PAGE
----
Twitter users corrected Bill Nye as a “man of science” via a social media post about America’s history and Juneteenth, Fox News reports.
The federal holiday is celebrated on June 19 and commemorates the liberation of enslaved African Americans in 1865.
Bill Nye took to Twitter and shared a post honoring Emancipation Day, but it received criticism from some users who disagreed with him about some facts about the holiday.
Who is Bill Nye?
Bill Nye is a mechanical engineer, science commentator, and television personality. Gained popularity after hosting the science TV show Bill Nye the man of science which were broadcast between 1993 and 1999.
Nye began his career as a mechanical engineer and worked for Boeing in Seattle before leaving his position in 1986.
He switched his focus to television and started working on the local TV show I’m about to live!.
Netflix released the tutorial Bill Nye saves the world in 2017, which included other experts and guests.
Nye corrected a Juneteenth Twitter post
Nye drew criticism on Twitter over some details about America’s history when he honored Jonathan on Sunday.
With that in mind, he wrote, “The United States we know today was built with the labor of enslaved black Americans. The last of them were not (officially) released until June 19, 1865. Let us celebrate—and never forget.”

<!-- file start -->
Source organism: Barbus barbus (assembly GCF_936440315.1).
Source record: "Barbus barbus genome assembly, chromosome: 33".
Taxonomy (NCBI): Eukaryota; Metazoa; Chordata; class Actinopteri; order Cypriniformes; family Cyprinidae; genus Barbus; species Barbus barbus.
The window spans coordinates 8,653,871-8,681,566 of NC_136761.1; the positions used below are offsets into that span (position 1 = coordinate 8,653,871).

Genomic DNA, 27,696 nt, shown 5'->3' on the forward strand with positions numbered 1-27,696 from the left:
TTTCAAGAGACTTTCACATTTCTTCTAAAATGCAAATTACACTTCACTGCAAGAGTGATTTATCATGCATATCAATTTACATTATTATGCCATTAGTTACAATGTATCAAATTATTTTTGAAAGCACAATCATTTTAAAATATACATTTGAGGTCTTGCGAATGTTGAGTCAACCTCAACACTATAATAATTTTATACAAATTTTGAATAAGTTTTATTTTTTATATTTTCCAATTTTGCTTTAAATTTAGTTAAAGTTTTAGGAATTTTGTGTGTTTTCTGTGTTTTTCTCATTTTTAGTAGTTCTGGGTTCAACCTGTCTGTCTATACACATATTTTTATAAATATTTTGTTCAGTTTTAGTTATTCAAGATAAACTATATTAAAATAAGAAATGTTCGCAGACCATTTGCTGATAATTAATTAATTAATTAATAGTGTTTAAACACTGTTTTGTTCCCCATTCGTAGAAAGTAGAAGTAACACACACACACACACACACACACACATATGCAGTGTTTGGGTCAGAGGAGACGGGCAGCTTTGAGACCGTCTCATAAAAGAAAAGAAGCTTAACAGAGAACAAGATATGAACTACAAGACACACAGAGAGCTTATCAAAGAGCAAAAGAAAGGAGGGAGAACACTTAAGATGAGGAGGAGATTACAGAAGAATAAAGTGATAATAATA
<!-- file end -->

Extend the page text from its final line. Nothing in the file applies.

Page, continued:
A number of his followers have corrected some facts such as Juneteenth falls today When American General Gordon Granger arrived in Texas and revealed the Emancipation Proclamation had been signed two years earlier.
One Twitter user wrote in the comments section: “It’s not true. Juneteenth does not commemorate the 13th Amendment. It commemorates the arrival of the Emancipation Proclamation in Texas. Two federal states had slavery until December 1865.”
Another person added: “It’s not accurate.”
Juneteenth . explained
Juneteenth honors the emancipation of African American slaves in 1865.
On January 1, 1863, Abraham Lincoln signed the Emancipation Proclamation into law declaring: “All persons held as slaves are, and henceforth shall be, free.”
But two years later, on June 19, 1865, Union Army General Gordon Granger officially declared slaves in Texas free under General Order No.
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